"It's a very scary time for young men in America, when you can be guilty of something that you may not be guilty of," Trump said in early October, just days before Kavanaugh was finally confirmed.
It was a theme the president repeated at campaign rallies, including one in Mississippi where he mocked Ford's recollection of her alleged assault. Instead of thinking about Ford, he said, "Think of your son. Think of your husband."
Trump's rhetoric appears to have unleashed one of his most potent political weapons --- a sense of grievance among white, male, conservative voters.
This argument was echoed by top Senate Republicans, including Senate Majority Leader Mitch McConnell, who called the allegations against Kavanaugh "a shameful smear campaign" through which "Senate Democrats are trying to destroy a man's personal and professional life."
But this line of reasoning did not change voters' minds about Kavanaugh, or about the allegations against him. On the contrary, polls throughout September and October showed that voters' opinions of Kavanaugh only became more polarized as time passed.
Instead, they appear to simply have made Republicans madder. And voters who are angry tend to be more enthusiastic about voting than those who are not.
"The result of the [Kavanaugh] hearings, at least in the short run, is the Republican base was awakened," said Lee Miringoff, director of the Marist College Institute for Public Opinion, speaking on NPR.
According to a poll this week from NPR and Marist, Republican voter enthusiasm jumped by 8 points between July and October. Several other polls have shown a similar rise in the number of GOP voters who say the November elections are "very important."
Voter enthusiasm translates almost directly into voter turnout. And It's hard to overestimate how important turnout is to Republicans this year.
For most of the summer and fall, GOP strategists have been worried that a crucial group of Trump supporters would stay home on Election Day, lulled into complacency by the strong economy and by the president's frequent predictions that there would be a "red wave" of Republican victories in November.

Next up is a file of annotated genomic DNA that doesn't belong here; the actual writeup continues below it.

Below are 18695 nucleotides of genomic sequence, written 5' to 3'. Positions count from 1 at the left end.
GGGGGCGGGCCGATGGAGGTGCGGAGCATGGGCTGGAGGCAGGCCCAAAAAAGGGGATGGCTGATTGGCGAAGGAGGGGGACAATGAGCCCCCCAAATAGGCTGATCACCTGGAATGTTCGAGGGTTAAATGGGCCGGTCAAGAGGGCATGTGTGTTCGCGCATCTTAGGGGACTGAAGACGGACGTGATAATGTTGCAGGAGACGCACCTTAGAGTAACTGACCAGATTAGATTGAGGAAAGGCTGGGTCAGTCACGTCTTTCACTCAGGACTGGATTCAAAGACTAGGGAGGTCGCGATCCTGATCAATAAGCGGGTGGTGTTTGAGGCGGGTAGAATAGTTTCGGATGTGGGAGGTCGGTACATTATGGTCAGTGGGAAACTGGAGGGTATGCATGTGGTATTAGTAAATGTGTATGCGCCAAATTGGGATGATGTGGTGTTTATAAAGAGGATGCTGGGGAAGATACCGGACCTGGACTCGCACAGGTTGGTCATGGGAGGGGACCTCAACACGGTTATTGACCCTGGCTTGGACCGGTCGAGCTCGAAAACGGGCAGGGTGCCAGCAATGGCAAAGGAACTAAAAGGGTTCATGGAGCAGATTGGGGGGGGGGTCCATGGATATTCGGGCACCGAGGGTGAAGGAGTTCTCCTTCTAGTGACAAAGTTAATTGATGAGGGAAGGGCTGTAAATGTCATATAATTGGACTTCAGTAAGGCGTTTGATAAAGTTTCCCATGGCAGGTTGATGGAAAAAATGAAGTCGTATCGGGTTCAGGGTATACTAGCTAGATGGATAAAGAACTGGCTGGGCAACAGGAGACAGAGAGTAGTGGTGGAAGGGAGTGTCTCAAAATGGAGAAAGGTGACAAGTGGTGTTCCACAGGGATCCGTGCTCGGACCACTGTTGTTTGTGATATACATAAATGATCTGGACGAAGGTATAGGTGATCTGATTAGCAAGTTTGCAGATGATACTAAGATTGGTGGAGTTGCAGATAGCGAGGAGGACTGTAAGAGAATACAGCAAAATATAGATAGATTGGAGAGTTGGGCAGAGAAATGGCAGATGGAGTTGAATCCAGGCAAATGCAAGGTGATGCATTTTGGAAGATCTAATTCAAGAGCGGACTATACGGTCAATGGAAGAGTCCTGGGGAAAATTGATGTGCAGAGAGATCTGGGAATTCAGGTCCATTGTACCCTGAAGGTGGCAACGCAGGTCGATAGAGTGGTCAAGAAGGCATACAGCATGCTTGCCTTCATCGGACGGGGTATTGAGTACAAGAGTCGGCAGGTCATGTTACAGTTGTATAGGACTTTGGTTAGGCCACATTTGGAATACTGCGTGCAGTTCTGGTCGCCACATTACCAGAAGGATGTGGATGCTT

In reality, historical trends and available polling all overwhelming indicate that the opposite is true, and that there will be a "blue wave" of Democratic wins, fueled by intense voter enthusiasm and a deep dislike for Trump, that will cost Republicans the House majority.
But the Kavanaugh fight may have helped Republicans close this so-called enthusiasm gap.
In red states with close Senate races, the Kavanaugh bump already appears to be having an impact. Polls of voters this week in North Dakota, Tennessee and Texas all showed Republican Senate candidates making significant gains.
This was clearly not lost on Trump, who told attendees at a rally Friday night in Ohio that Democrats attempted to "destroy" Kavanaugh.
As a result of the Supreme Court fight, "We're winning [Senate seats] in states we weren't even going to contest. We're beating people that we weren't even going to contest," Trump said.
There are not, in fact, any Senate seats that Republicans (or Democrats, for that matter) were not planning to contest. Still, Trump clearly appeared to be referring to races like those in North Dakota and Tennessee, which have swung right in the wake of the Kavanaugh fight.
"People realize how important the Supreme Court is," Trump said.